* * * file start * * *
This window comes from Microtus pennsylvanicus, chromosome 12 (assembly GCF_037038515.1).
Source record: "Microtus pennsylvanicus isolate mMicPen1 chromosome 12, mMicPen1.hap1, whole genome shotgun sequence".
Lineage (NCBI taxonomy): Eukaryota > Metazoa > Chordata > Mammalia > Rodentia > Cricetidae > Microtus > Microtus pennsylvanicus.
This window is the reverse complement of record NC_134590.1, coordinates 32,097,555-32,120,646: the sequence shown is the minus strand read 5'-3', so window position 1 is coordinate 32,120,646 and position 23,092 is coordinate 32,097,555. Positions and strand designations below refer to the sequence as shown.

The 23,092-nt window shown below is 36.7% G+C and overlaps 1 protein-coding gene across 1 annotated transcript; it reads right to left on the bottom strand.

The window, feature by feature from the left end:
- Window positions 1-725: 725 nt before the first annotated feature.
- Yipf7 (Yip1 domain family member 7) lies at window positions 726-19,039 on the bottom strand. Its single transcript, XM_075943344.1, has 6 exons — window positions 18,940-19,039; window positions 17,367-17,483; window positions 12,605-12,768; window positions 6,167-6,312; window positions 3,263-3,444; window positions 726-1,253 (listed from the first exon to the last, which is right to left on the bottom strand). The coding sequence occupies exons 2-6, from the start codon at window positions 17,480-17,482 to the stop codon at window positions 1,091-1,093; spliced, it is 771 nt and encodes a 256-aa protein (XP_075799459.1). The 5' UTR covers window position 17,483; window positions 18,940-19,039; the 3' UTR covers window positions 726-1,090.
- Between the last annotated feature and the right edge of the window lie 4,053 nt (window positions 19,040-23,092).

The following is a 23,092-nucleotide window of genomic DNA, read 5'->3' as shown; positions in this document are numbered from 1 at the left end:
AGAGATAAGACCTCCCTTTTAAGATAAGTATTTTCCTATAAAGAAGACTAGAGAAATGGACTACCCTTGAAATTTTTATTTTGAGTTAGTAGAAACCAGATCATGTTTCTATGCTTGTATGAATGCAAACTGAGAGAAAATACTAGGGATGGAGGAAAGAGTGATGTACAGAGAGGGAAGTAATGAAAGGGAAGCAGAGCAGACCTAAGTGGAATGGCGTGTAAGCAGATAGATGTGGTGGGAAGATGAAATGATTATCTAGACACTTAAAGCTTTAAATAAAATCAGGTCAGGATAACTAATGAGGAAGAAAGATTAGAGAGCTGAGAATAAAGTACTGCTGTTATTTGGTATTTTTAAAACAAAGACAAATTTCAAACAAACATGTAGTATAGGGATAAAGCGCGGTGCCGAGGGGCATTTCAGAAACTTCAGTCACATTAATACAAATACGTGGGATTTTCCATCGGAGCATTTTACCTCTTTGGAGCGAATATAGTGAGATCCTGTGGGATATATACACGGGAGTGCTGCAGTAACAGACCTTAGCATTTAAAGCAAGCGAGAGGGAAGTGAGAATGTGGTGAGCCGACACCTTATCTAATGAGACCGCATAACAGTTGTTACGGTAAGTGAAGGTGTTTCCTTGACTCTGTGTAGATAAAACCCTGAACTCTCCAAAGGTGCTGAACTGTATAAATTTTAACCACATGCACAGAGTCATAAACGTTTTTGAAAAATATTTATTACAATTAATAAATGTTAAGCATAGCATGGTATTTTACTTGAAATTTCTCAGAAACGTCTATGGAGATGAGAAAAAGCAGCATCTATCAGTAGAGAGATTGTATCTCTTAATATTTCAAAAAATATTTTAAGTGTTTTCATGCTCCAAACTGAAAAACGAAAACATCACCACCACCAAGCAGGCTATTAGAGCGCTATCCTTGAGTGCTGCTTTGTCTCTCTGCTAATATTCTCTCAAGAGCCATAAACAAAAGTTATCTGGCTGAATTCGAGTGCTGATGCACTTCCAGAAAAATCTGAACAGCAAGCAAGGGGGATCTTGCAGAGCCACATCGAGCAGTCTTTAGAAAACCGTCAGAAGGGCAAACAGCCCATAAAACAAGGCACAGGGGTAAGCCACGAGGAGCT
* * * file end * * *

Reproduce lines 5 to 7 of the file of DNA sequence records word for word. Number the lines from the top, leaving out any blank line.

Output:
The 23,092-nt window shown below is 36.7% G+C and overlaps 1 protein-coding gene across 1 annotated transcript; it reads right to left on the bottom strand.

The window, feature by feature from the left end:
- Window positions 1-725: 725 nt before the first annotated feature.